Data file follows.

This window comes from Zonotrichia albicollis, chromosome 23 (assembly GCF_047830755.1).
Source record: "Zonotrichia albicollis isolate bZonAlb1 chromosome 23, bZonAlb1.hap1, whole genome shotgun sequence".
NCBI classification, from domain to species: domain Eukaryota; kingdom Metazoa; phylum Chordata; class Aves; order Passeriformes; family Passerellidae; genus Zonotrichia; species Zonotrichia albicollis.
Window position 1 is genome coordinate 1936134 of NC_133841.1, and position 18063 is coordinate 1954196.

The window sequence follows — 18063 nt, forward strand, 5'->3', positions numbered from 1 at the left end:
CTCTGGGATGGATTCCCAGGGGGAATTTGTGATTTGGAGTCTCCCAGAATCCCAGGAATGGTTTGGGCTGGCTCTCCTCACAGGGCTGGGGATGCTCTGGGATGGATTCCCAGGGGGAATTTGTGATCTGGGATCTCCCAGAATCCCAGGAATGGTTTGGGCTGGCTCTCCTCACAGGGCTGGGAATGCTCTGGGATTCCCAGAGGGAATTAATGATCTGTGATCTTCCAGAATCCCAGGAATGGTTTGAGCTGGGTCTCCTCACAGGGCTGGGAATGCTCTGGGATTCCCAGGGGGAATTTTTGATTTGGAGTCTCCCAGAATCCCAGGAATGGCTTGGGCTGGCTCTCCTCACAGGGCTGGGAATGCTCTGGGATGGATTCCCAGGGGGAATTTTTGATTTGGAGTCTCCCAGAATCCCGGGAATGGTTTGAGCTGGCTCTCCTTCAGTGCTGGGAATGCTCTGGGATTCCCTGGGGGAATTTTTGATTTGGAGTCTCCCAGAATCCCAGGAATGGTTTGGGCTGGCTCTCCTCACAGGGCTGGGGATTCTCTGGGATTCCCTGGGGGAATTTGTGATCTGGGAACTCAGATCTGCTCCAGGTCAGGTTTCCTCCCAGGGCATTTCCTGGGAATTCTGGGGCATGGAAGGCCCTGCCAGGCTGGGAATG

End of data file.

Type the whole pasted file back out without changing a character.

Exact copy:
This window comes from Zonotrichia albicollis, chromosome 23 (assembly GCF_047830755.1).
Source record: "Zonotrichia albicollis isolate bZonAlb1 chromosome 23, bZonAlb1.hap1, whole genome shotgun sequence".
NCBI classification, from domain to species: domain Eukaryota; kingdom Metazoa; phylum Chordata; class Aves; order Passeriformes; family Passerellidae; genus Zonotrichia; species Zonotrichia albicollis.
Window position 1 is genome coordinate 1936134 of NC_133841.1, and position 18063 is coordinate 1954196.

The window sequence follows — 18063 nt, forward strand, 5'->3', positions numbered from 1 at the left end:
CTCTGGGATGGATTCCCAGGGGGAATTTGTGATTTGGAGTCTCCCAGAATCCCAGGAATGGTTTGGGCTGGCTCTCCTCACAGGGCTGGGGATGCTCTGGGATGGATTCCCAGGGGGAATTTGTGATCTGGGATCTCCCAGAATCCCAGGAATGGTTTGGGCTGGCTCTCCTCACAGGGCTGGGAATGCTCTGGGATTCCCAGAGGGAATTAATGATCTGTGATCTTCCAGAATCCCAGGAATGGTTTGAGCTGGGTCTCCTCACAGGGCTGGGAATGCTCTGGGATTCCCAGGGGGAATTTTTGATTTGGAGTCTCCCAGAATCCCAGGAATGGCTTGGGCTGGCTCTCCTCACAGGGCTGGGAATGCTCTGGGATGGATTCCCAGGGGGAATTTTTGATTTGGAGTCTCCCAGAATCCCGGGAATGGTTTGAGCTGGCTCTCCTTCAGTGCTGGGAATGCTCTGGGATTCCCTGGGGGAATTTTTGATTTGGAGTCTCCCAGAATCCCAGGAATGGTTTGGGCTGGCTCTCCTCACAGGGCTGGGGATTCTCTGGGATTCCCTGGGGGAATTTGTGATCTGGGAACTCAGATCTGCTCCAGGTCAGGTTTCCTCCCAGGGCATTTCCTGGGAATTCTGGGGCATGGAAGGCCCTGCCAGGCTGGGAATG